Blue-chip stocks rose sharply Friday as buyers emerged from the sidelines in late trading, spurred by short-term trading strategies instead of real conviction and lifting the Dow into the black for the week.

The blue-chip Dow Jones industrial average finished up 133.47 points, or 1.36 percent, to 9,968.15, after climbing more than 1.7 percent late in the day. The technology-loaded Nasdaq Composite Index rose 8.30 points, or 0.48 percent, to 1,724.54, after floundering in negative territory much of the session and then rising as much as 1.1 percent. The broad Standard & Poor's 500 Index added 8.89 points, or 0.82 percent, to 1,089.84.

For the week, the Dow edged up 0.65 percent, the Nasdaq fell 4.4 percent and the S&P 500 lost 1.3 percent.

Investors trolled for old-line firms like consumer products company Procter & Gamble Co. and manufacturer Minnesota Mining & Manufacturing Co.

"The market will be very volatile until people get more comfortable with financial reports," said Jon Burnham, who manages the $180 million Burnham Fund.

Buying from short sellers -- investors who sold borrowed stock on hopes of buying it back at a lower price -- also helped pull up Wall Street as they got out of the market ahead of the weekend, traders said.

The market endured a roller-coaster week of sudden rallies and sharp sell-offs as investors struggle to gauge the depth of corporate accounting problems and the speed of a recovery in the nation's troubled economy. The Nasdaq finished down for the fourth straight week as investors refuse to let down their guard.

"You still have some pretty manic-depressive people," said James Volk, co-director of institutional trading at D.A. Davidson and Co. "One day there is good news out of Israel, one day there is bad news. Then there's good news on some accounting, bad news on others. And we are still getting some preannouncements, which don't look so good."

Winners outpaced losers on the New York Stock Exchange by a ratio of 19 to 11 and 19 to 15 on Nasdaq. More than 1.4 billion shares traded on the Big Board and more than 1.8 billion on Nasdaq in active trading.

J.P Morgan Chase & Co. was the latest company pounded by worries over dealings with bankrupt energy trader Enron Corp., while electronics retailer Circuit City Stores Inc. sank after its profit warning served as another reminder of shrinking corporate earnings.

"When there's uncertainty, investors shoot first and ask questions later," said Kent Gasaway, who helps manage $2.5 billion for Kornitzer Capital Management.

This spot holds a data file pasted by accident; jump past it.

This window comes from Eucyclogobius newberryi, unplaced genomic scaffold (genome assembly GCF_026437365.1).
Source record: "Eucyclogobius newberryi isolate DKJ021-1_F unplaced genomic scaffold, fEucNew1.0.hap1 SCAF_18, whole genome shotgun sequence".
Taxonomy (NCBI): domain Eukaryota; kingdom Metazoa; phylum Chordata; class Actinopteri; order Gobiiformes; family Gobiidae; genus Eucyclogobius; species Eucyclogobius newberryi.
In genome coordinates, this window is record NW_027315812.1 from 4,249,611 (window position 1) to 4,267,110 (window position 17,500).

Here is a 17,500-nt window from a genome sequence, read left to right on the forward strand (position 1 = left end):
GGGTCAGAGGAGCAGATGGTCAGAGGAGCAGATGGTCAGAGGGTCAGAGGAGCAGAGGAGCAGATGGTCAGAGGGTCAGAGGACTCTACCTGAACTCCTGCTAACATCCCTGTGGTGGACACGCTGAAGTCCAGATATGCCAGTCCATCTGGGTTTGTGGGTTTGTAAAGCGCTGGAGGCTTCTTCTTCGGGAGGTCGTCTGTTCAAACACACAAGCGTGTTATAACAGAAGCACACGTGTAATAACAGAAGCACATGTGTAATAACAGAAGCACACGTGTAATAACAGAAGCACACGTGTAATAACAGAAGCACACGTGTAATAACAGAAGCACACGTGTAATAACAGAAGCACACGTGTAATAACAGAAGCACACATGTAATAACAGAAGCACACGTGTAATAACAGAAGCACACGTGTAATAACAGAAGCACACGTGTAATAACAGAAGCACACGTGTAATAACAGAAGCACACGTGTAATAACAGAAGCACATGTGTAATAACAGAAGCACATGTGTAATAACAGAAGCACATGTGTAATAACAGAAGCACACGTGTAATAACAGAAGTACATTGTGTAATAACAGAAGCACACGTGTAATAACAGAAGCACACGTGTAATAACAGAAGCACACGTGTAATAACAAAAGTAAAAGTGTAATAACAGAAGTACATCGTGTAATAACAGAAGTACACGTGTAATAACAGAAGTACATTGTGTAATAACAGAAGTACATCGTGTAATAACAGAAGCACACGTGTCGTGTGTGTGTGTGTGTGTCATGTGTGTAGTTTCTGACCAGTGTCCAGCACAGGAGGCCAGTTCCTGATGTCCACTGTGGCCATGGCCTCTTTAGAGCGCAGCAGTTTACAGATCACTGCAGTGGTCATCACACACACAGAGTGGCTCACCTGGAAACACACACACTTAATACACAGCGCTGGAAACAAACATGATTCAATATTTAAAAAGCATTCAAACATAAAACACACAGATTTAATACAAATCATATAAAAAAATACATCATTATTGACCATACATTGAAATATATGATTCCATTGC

News of a review by The Federal Reserve Bank of New York sent shares of J.P. Morgan Chase to a three-year low. The stock, the third-most active on the New York Stock Exchange, had dropped more than 6 percent to $26.70, a level unseen since October 1998. The Dow component bounced off its low, but still ended down 95 cents at $28.19.

Financial firms have been in the spotlight as investors try to gauge banks' exposure to Enron. Citigroup Inc., which has labored under these concerns in recent weeks, lost 40 cents to $42.40 and pressured the Dow.

"The worries with the banks are that people don't know what their exposure is, Gasaway said.

Manufacturing stocks "are responding to better economic news because they didn't get quite as expensive as the tech stocks," he added.

Circuit City slumped $7.04 to $16.55 and was the second most-active stock on the New York Stock Exchange. The No. 2 U.S. consumer electronics retailer said sales in January and February are running below its expectations, and remodeling and store relocations will shave earnings in 2002 and 2003.

Computer Associates International Inc.slumped $2.82 to $15.99 and was the NYSE's most-active issue. Salomon Smith Barney cut its rating on the software maker to "neutral" from "buy" after the firm said it was being investigated by the U.S. Attorney's Office and the Securities and Exchange Commission.

"People are dumping any stock if there are any questions about bookkeeping," said Jon Burnham, who manages the $180 million Burnham Fund. "The market will be very volatile until people get more comfortable with financial reports."

Industrial and manufacturing stocks helped buoy the blue-chip Dow. Procter & Gamble climbed $2.50 to $85.60. Minnesota Mining rose $3 to $119. Construction and mining equipment maker Caterpillar Inc. leaped 80 cents to $52.68.

Exxon Mobil Corp., the world's largest publicy traded oil company, tacked on a $1.57 gain to $40.72, and boosted the Dow. Oil prices made minor gains and oil stocks rose amid speculation that the United States might attack Iraq and concerns that Russia may stop cooperating with OPEC-led production cuts.

TRW Inc. soared $10.50 to $50.30 after Northrop Grumman , the world's largest builder of warships, said it planned to buy the aerospace and automotive group. Northrop Grumman slumped $7.85 to $109.95.

BEA Systems Inc. dropped 95 cents to $14.86, a day after the software company posted lower fiscal fourth-quarter net profit and said revenues for the current quarter would drop from the previous three months.

Andrx Corp. sank $7.6504 to $34.9596. Credit Suisse First Boston cut its investment rating on the generic drug maker to "hold" from "buy" after the firm posted lower- than-expected quarterly earnings.

Advancing issues outnumbered decliners about 9 to 5 on the New York Stock Exchange. Volume was moderate at 1.39 billion shares, ahead of Thursday's 1.35 billion shares.

The Russell 2000 index, which measures the performance of smaller company stocks, rose 6.63, or 1.4 percent, to 465.07. For the week the Russell declined 4.18, or 0.9 percent.

Overseas, markets were mostly lower Friday. In Europe, France's CAC-40 closed down nearly 1.0 percent, Britain's FT-SE 100 declined 0.4 percent, and Germany's DAX index fell 2.0 percent. But Japan's Nikkei stock average finished up 2.2 percent.

Reuters and the Associated Press contributed to this report.